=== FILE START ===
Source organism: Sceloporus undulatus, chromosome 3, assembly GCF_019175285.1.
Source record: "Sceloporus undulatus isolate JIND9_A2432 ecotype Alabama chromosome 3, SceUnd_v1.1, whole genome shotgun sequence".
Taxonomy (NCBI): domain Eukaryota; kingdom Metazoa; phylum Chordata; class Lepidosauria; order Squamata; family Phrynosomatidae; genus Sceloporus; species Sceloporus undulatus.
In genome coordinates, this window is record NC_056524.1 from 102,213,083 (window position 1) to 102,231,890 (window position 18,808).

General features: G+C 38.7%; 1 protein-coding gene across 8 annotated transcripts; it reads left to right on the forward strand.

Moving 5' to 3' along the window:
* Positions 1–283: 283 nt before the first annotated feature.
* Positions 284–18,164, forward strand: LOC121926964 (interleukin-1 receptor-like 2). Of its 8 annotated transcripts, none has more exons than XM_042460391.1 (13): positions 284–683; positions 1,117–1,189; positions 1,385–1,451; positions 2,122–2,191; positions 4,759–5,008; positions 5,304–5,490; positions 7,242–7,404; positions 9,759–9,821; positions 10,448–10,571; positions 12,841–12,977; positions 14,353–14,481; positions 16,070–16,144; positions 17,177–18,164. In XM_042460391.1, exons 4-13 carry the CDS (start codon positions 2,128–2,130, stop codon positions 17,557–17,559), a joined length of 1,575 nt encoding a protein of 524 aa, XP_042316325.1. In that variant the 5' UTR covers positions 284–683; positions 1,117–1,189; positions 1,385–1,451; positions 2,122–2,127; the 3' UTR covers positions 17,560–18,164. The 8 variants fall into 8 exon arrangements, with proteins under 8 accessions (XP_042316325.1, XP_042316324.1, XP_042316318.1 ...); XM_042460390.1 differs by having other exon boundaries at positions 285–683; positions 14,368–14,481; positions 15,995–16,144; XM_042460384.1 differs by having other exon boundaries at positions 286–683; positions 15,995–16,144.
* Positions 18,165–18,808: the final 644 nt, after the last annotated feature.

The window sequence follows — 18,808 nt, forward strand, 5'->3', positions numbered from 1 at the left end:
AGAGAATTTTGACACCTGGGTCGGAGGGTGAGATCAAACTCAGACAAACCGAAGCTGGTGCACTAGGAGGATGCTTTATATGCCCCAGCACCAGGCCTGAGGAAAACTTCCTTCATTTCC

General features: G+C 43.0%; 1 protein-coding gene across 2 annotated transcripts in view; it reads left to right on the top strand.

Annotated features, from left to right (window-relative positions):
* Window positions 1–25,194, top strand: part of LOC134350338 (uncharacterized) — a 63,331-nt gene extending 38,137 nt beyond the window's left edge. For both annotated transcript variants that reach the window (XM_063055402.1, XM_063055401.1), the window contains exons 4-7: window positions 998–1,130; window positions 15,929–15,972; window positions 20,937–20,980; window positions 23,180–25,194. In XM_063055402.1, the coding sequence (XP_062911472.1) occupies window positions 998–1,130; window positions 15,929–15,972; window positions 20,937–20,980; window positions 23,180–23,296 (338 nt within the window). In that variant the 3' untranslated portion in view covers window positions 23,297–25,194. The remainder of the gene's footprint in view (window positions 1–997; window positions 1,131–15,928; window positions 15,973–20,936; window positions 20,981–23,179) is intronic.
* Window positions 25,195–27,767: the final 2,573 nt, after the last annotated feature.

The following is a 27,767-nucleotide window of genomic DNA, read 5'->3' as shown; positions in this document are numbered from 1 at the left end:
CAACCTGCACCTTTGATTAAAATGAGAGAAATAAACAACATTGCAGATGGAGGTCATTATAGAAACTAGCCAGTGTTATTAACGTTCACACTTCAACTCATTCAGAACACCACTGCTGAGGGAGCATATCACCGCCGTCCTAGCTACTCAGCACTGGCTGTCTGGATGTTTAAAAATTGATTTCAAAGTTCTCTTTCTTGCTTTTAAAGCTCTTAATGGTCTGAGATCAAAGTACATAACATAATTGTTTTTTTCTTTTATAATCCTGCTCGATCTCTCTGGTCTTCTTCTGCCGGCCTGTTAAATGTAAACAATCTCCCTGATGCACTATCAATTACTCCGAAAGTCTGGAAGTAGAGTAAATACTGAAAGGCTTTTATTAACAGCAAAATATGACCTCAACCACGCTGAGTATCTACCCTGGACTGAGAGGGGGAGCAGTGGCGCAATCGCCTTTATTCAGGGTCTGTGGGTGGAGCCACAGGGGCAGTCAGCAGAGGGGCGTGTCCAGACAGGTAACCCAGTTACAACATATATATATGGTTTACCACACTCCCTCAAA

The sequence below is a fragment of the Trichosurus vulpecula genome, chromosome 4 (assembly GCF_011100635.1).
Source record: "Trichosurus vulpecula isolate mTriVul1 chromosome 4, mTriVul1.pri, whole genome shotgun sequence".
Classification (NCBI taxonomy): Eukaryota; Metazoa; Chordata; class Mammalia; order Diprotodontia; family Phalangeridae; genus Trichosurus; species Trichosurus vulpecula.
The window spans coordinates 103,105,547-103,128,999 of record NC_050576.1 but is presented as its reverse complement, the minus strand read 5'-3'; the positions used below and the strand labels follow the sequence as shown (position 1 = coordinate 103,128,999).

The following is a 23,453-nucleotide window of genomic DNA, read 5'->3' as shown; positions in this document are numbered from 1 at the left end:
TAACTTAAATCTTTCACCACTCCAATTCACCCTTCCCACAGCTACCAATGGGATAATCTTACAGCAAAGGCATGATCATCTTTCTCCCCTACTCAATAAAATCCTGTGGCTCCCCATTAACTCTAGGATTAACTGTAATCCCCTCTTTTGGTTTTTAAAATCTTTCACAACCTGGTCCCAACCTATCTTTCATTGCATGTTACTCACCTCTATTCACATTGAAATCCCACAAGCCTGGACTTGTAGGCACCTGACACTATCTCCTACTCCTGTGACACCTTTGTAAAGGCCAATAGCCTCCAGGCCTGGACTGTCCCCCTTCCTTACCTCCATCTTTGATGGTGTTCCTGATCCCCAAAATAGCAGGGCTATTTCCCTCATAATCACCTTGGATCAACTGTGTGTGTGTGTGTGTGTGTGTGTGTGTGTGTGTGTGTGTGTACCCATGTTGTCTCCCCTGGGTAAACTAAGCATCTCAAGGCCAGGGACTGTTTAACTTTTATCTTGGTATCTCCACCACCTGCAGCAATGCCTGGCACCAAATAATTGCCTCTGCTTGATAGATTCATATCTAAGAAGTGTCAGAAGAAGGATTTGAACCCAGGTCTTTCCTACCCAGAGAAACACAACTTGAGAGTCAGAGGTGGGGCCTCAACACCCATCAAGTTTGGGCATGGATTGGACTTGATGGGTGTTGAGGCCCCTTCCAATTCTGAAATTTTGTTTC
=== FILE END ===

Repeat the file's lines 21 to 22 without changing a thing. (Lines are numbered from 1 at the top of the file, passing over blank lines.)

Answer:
The window spans coordinates 103,105,547-103,128,999 of record NC_050576.1 but is presented as its reverse complement, the minus strand read 5'-3'; the positions used below and the strand labels follow the sequence as shown (position 1 = coordinate 103,128,999).

The following is a 23,453-nucleotide window of genomic DNA, read 5'->3' as shown; positions in this document are numbered from 1 at the left end: